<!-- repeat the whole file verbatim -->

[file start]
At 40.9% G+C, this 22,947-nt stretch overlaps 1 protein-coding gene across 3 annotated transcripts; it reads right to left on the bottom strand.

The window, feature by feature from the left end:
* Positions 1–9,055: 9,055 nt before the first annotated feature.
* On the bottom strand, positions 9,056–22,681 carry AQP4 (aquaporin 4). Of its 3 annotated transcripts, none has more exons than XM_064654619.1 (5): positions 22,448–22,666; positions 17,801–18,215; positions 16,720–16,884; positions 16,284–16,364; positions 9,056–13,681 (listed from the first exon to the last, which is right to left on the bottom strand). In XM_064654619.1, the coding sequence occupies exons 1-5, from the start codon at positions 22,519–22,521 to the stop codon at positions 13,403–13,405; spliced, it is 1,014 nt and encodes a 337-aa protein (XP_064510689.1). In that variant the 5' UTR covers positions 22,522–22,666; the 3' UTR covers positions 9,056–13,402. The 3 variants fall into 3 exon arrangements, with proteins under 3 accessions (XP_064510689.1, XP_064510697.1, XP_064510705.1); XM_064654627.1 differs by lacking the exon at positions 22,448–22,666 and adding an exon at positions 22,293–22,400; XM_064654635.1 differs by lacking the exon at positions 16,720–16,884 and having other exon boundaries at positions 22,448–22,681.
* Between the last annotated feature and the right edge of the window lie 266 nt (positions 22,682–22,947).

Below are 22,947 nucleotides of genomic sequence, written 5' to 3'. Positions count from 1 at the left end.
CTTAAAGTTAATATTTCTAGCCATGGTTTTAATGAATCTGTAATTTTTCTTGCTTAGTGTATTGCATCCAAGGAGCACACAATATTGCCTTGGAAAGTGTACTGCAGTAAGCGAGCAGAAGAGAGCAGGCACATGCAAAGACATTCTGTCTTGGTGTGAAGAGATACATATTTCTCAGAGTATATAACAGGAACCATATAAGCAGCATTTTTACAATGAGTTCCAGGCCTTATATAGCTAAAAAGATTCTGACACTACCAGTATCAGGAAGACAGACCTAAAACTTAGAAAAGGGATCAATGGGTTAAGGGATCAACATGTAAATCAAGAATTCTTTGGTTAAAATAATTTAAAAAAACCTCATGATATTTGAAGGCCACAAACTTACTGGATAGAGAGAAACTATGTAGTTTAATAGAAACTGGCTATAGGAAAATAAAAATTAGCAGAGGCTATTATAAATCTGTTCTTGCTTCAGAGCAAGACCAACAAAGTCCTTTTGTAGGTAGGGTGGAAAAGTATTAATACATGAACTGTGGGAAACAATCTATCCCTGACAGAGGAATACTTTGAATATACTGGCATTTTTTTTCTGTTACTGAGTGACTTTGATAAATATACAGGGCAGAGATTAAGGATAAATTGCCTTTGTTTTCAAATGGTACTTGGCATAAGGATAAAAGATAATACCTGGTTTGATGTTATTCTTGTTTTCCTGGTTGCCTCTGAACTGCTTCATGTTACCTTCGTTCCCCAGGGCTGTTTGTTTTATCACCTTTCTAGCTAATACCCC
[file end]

At 40.9% G+C, this 22,947-nt stretch overlaps 1 protein-coding gene across 3 annotated transcripts; it reads right to left on the bottom strand.

The window, feature by feature from the left end:
* Positions 1–9,055: 9,055 nt before the first annotated feature.
* On the bottom strand, positions 9,056–22,681 carry AQP4 (aquaporin 4). Of its 3 annotated transcripts, none has more exons than XM_064654619.1 (5): positions 22,448–22,666; positions 17,801–18,215; positions 16,720–16,884; positions 16,284–16,364; positions 9,056–13,681 (listed from the first exon to the last, which is right to left on the bottom strand). In XM_064654619.1, the coding sequence occupies exons 1-5, from the start codon at positions 22,519–22,521 to the stop codon at positions 13,403–13,405; spliced, it is 1,014 nt and encodes a 337-aa protein (XP_064510689.1). In that variant the 5' UTR covers positions 22,522–22,666; the 3' UTR covers positions 9,056–13,402. The 3 variants fall into 3 exon arrangements, with proteins under 3 accessions (XP_064510689.1, XP_064510697.1, XP_064510705.1); XM_064654627.1 differs by lacking the exon at positions 22,448–22,666 and adding an exon at positions 22,293–22,400; XM_064654635.1 differs by lacking the exon at positions 16,720–16,884 and having other exon boundaries at positions 22,448–22,681.
* Between the last annotated feature and the right edge of the window lie 266 nt (positions 22,682–22,947).

Below are 22,947 nucleotides of genomic sequence, written 5' to 3'. Positions count from 1 at the left end.
CTTAAAGTTAATATTTCTAGCCATGGTTTTAATGAATCTGTAATTTTTCTTGCTTAGTGTATTGCATCCAAGGAGCACACAATATTGCCTTGGAAAGTGTACTGCAGTAAGCGAGCAGAAGAGAGCAGGCACATGCAAAGACATTCTGTCTTGGTGTGAAGAGATACATATTTCTCAGAGTATATAACAGGAACCATATAAGCAGCATTTTTACAATGAGTTCCAGGCCTTATATAGCTAAAAAGATTCTGACACTACCAGTATCAGGAAGACAGACCTAAAACTTAGAAAAGGGATCAATGGGTTAAGGGATCAACATGTAAATCAAGAATTCTTTGGTTAAAATAATTTAAAAAAACCTCATGATATTTGAAGGCCACAAACTTACTGGATAGAGAGAAACTATGTAGTTTAATAGAAACTGGCTATAGGAAAATAAAAATTAGCAGAGGCTATTATAAATCTGTTCTTGCTTCAGAGCAAGACCAACAAAGTCCTTTTGTAGGTAGGGTGGAAAAGTATTAATACATGAACTGTGGGAAACAATCTATCCCTGACAGAGGAATACTTTGAATATACTGGCATTTTTTTTCTGTTACTGAGTGACTTTGATAAATATACAGGGCAGAGATTAAGGATAAATTGCCTTTGTTTTCAAATGGTACTTGGCATAAGGATAAAAGATAATACCTGGTTTGATGTTATTCTTGTTTTCCTGGTTGCCTCTGAACTGCTTCATGTTACCTTCGTTCCCCAGGGCTGTTTGTTTTATCACCTTTCTAGCTAATACCCC